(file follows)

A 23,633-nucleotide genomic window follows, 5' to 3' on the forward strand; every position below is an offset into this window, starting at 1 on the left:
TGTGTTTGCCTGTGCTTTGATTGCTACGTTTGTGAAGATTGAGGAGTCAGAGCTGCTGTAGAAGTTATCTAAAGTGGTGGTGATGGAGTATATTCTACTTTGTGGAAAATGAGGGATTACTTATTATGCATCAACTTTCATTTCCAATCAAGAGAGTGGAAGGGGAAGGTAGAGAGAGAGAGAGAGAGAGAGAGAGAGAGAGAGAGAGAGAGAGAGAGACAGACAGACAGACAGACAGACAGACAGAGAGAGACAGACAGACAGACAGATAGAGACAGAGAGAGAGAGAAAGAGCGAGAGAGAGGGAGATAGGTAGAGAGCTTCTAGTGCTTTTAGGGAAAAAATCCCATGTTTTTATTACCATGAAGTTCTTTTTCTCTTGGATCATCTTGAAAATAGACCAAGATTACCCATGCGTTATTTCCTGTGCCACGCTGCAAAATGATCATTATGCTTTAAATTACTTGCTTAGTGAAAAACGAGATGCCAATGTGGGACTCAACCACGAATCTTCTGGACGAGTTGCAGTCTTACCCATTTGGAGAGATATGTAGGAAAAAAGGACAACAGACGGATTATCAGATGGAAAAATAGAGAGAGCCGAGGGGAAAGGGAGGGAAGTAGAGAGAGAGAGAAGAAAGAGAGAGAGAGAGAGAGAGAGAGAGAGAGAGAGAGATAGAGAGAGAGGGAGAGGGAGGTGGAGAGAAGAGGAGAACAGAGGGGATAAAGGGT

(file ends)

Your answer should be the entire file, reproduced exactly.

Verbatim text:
A 23,633-nucleotide genomic window follows, 5' to 3' on the forward strand; every position below is an offset into this window, starting at 1 on the left:
TGTGTTTGCCTGTGCTTTGATTGCTACGTTTGTGAAGATTGAGGAGTCAGAGCTGCTGTAGAAGTTATCTAAAGTGGTGGTGATGGAGTATATTCTACTTTGTGGAAAATGAGGGATTACTTATTATGCATCAACTTTCATTTCCAATCAAGAGAGTGGAAGGGGAAGGTAGAGAGAGAGAGAGAGAGAGAGAGAGAGAGAGAGAGAGAGAGAGAGAGACAGACAGACAGACAGACAGACAGACAGAGAGAGACAGACAGACAGACAGATAGAGACAGAGAGAGAGAGAAAGAGCGAGAGAGAGGGAGATAGGTAGAGAGCTTCTAGTGCTTTTAGGGAAAAAATCCCATGTTTTTATTACCATGAAGTTCTTTTTCTCTTGGATCATCTTGAAAATAGACCAAGATTACCCATGCGTTATTTCCTGTGCCACGCTGCAAAATGATCATTATGCTTTAAATTACTTGCTTAGTGAAAAACGAGATGCCAATGTGGGACTCAACCACGAATCTTCTGGACGAGTTGCAGTCTTACCCATTTGGAGAGATATGTAGGAAAAAAGGACAACAGACGGATTATCAGATGGAAAAATAGAGAGAGCCGAGGGGAAAGGGAGGGAAGTAGAGAGAGAGAGAAGAAAGAGAGAGAGAGAGAGAGAGAGAGAGAGAGAGAGAGATAGAGAGAGAGGGAGAGGGAGGTGGAGAGAAGAGGAGAACAGAGGGGATAAAGGGT